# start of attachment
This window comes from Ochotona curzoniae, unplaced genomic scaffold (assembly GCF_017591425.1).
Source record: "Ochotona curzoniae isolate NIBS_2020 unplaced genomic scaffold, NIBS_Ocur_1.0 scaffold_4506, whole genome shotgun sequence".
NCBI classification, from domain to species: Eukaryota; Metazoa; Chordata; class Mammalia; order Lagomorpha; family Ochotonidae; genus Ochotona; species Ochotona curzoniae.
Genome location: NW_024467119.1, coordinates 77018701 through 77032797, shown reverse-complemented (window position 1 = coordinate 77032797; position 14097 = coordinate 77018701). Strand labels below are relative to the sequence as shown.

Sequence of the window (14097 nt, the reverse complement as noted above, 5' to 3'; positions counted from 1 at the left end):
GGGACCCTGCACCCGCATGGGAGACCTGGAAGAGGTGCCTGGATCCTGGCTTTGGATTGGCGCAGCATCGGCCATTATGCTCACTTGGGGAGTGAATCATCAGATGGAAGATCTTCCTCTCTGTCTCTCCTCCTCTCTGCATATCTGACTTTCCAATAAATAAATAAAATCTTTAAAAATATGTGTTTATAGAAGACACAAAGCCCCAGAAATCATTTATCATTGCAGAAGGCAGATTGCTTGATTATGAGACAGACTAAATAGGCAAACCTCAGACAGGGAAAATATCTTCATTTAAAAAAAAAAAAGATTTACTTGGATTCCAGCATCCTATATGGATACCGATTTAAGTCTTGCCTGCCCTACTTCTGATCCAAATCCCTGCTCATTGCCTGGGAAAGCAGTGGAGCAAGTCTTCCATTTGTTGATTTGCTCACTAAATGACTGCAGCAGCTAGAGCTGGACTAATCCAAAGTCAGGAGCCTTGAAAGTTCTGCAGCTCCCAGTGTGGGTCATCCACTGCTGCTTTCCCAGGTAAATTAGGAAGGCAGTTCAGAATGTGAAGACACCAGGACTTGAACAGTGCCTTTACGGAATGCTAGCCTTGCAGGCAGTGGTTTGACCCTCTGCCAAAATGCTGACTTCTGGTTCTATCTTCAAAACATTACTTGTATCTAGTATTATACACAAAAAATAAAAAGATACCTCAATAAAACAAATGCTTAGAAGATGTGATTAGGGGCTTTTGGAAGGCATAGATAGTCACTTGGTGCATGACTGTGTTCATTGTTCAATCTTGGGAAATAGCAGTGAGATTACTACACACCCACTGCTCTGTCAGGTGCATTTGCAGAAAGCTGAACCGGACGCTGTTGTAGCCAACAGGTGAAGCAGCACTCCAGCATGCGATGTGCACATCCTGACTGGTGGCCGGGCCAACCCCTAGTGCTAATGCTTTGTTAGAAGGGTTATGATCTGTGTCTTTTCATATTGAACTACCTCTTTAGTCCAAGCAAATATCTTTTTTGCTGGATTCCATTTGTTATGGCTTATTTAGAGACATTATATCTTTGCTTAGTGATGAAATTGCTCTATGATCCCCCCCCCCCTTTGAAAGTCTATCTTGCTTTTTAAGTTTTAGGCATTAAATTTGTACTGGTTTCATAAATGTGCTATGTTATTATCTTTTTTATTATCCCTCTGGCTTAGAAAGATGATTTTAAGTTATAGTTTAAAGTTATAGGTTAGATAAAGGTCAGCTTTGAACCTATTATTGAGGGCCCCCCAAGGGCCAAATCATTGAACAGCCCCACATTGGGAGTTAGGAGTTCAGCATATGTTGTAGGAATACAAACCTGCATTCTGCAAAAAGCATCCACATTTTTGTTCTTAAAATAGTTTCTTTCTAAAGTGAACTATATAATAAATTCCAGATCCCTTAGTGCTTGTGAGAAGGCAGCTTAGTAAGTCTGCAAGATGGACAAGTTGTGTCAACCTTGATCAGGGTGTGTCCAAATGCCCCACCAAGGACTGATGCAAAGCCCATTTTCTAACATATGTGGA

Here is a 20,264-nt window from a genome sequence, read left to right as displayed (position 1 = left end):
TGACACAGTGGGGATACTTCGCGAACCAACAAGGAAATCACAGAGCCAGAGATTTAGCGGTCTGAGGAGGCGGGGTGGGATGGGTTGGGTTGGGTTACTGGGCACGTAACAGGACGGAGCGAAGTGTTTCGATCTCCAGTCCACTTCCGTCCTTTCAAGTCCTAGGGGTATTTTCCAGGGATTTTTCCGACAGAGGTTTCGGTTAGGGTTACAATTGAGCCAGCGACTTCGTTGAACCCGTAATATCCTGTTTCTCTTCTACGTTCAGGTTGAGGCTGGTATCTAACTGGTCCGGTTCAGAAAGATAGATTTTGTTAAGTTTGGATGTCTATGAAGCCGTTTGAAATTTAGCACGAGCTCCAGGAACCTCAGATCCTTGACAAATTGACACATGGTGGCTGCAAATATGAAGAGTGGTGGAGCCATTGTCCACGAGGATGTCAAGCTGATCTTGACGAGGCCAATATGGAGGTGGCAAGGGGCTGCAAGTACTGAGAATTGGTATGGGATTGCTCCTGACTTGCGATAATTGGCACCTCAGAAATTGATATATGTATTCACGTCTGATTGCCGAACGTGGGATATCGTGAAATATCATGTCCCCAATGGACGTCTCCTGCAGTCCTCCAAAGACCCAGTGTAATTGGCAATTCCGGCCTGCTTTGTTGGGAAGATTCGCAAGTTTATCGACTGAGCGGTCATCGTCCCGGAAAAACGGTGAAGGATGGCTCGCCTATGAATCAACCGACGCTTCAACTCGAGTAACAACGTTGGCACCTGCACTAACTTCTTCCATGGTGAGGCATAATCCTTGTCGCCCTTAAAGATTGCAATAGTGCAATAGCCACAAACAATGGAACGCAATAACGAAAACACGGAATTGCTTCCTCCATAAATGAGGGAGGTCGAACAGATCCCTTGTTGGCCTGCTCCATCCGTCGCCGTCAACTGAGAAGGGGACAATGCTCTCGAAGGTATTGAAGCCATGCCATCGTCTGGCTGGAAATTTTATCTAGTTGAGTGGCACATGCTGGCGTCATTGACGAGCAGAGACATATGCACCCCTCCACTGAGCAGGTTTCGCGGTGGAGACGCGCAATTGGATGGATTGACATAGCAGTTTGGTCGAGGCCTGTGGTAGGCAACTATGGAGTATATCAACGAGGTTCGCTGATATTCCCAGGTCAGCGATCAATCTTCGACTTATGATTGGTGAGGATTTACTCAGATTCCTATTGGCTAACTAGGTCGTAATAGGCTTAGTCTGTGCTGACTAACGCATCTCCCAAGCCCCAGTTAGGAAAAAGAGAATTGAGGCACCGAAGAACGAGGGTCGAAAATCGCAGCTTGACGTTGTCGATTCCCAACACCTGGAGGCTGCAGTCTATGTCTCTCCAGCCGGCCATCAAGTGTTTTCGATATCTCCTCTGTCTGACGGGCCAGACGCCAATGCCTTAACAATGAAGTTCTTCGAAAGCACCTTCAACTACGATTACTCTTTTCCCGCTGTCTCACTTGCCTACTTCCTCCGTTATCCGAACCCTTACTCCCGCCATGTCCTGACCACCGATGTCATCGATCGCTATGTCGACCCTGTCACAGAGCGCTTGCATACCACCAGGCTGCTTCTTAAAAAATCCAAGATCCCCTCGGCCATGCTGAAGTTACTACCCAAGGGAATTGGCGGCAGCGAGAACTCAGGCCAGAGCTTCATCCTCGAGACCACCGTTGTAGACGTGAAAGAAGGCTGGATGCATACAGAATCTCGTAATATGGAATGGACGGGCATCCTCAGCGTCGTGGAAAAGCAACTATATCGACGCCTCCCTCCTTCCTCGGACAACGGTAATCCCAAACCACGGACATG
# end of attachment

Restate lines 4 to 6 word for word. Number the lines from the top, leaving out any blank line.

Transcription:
Genome location: NW_024467119.1, coordinates 77018701 through 77032797, shown reverse-complemented (window position 1 = coordinate 77032797; position 14097 = coordinate 77018701). Strand labels below are relative to the sequence as shown.

Sequence of the window (14097 nt, the reverse complement as noted above, 5' to 3'; positions counted from 1 at the left end):
GGGACCCTGCACCCGCATGGGAGACCTGGAAGAGGTGCCTGGATCCTGGCTTTGGATTGGCGCAGCATCGGCCATTATGCTCACTTGGGGAGTGAATCATCAGATGGAAGATCTTCCTCTCTGTCTCTCCTCCTCTCTGCATATCTGACTTTCCAATAAATAAATAAAATCTTTAAAAATATGTGTTTATAGAAGACACAAAGCCCCAGAAATCATTTATCATTGCAGAAGGCAGATTGCTTGATTATGAGACAGACTAAATAGGCAAACCTCAGACAGGGAAAATATCTTCATTTAAAAAAAAAAAAGATTTACTTGGATTCCAGCATCCTATATGGATACCGATTTAAGTCTTGCCTGCCCTACTTCTGATCCAAATCCCTGCTCATTGCCTGGGAAAGCAGTGGAGCAAGTCTTCCATTTGTTGATTTGCTCACTAAATGACTGCAGCAGCTAGAGCTGGACTAATCCAAAGTCAGGAGCCTTGAAAGTTCTGCAGCTCCCAGTGTGGGTCATCCACTGCTGCTTTCCCAGGTAAATTAGGAAGGCAGTTCAGAATGTGAAGACACCAGGACTTGAACAGTGCCTTTACGGAATGCTAGCCTTGCAGGCAGTGGTTTGACCCTCTGCCAAAATGCTGACTTCTGGTTCTATCTTCAAAACATTACTTGTATCTAGTATTATACACAAAAAATAAAAAGATACCTCAATAAAACAAATGCTTAGAAGATGTGATTAGGGGCTTTTGGAAGGCATAGATAGTCACTTGGTGCATGACTGTGTTCATTGTTCAATCTTGGGAAATAGCAGTGAGATTACTACACACCCACTGCTCTGTCAGGTGCATTTGCAGAAAGCTGAACCGGACGCTGTTGTAGCCAACAGGTGAAGCAGCACTCCAGCATGCGATGTGCACATCCTGACTGGTGGCCGGGCCAACCCCTAGTGCTAATGCTTTGTTAGAAGGGTTATGATCTGTGTCTTTTCATATTGAACTACCTCTTTAGTCCAAGCAAATATCTTTTTTGCTGGATTCCATTTGTTATGGCTTATTTAGAGACATTATATCTTTGCTTAGTGATGAAATTGCTCTATGATCCCCCCCCCCCTTTGAAAGTCTATCTTGCTTTTTAAGTTTTAGGCATTAAATTTGTACTGGTTTCATAAATGTGCTATGTTATTATCTTTTTTATTATCCCTCTGGCTTAGAAAGATGATTTTAAGTTATAGTTTAAAGTTATAGGTTAGATAAAGGTCAGCTTTGAACCTATTATTGAGGGCCCCCCAAGGGCCAAATCATTGAACAGCCCCACATTGGGAGTTAGGAGTTCAGCATATGTTGTAGGAATACAAACCTGCATTCTGCAAAAAGCATCCACATTTTTGTTCTTAAAATAGTTTCTTTCTAAAGTGAACTATATAATAAATTCCAGATCCCTTAGTGCTTGTGAGAAGGCAGCTTAGTAAGTCTGCAAGATGGACAAGTTGTGTCAACCTTGATCAGGGTGTGTCCAAATGCCCCACCAAGGACTGATGCAAAGCCCATTTTCTAACATATGTGGA